Additionally, ECI makes many environmental disclosures relating to  its own environmental impacts. With an E-TASC (Electronic Tool for Accountable Supply Chains) score of 96%, the company's best to date, ECI demonstrates a commitment to managing, measuring and reporting. The company achieved a 20% reduction in paper consumption in 2010, a 20% reduction in electricity consumption per employee, a 12% reduction in water consumption and a 9.75% reduction in waste. Great progress.

However, my favorite part of this COP is the description of the Green Camera project that ECI Telecom's CSR Manager, Eynat Rotfeld, organized in 2010. Employees were invited to submit their "green" photographs and the three winning photos were selected from around the ECI globe. The photos were breathtaking. Here are the winning photos:

My Green Life in Huangzhou by Tony Xu (China)
Tony Xu said about this photo: "Bicycle is a green, healthy and convenient choice for me. In Hangzhou, the government purchased a mass of bicycles and offer free use for residents in order to improve the condition of traffic and reduce the usage of cars. You can borrow near the home and return at your destination. It is very convenient, saves money and good for health for everyone. That is my reason for choosing this picture."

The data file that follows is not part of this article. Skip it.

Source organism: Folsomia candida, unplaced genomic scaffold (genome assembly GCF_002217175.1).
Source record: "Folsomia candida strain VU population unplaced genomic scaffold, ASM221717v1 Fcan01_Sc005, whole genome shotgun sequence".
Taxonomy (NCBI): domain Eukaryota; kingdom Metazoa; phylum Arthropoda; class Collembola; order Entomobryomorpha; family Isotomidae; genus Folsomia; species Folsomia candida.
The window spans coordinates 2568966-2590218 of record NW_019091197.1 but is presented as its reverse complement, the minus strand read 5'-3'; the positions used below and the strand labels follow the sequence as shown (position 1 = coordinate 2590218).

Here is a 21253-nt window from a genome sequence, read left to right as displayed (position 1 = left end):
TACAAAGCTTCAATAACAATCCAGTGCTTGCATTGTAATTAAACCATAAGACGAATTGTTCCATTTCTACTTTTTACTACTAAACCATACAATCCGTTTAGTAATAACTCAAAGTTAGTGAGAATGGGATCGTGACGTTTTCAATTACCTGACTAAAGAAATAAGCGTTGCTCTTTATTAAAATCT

Harvesting the power of nature by Glenn Leis (ECI Philippines)
Glenn said about this photo: "I was amazed when I saw those windmills up-close and personal and wonder how the force of nature, which is the wind, drives those giants to produce electricity without any bi-products / pollutants. I’ve been to some power plants during my college day field trips and I have compared it to those diesel-fed engines that are very dependent in oil in which we do not have here (yet) in our country. The power of nature is everywhere, we just need to harvest it in a way we do not destroy it in the end because it's FREE...."

The ECI Biking Team in Georgia by Amit Singer (Israel)
Amit said about this photo: "This picture was taken during our "green" sporting activity, an ECI team bike ride, which doesn’t cause any form of pollution. The team also gets involved in a lot of volunteering activity, including making donations to hospitals, supporting underprivileged children and more. The photo itself represents the spirit of the group – riding in an atmosphere of calmness and blending with the green of nature."

ECI Telecom's 2011 COP is a comprehensive document of 65 pages covering a wide range of social and environmental disclosures, demonstrating year on year progress in advancing sustainable practices. Not a lightweight entry by any means.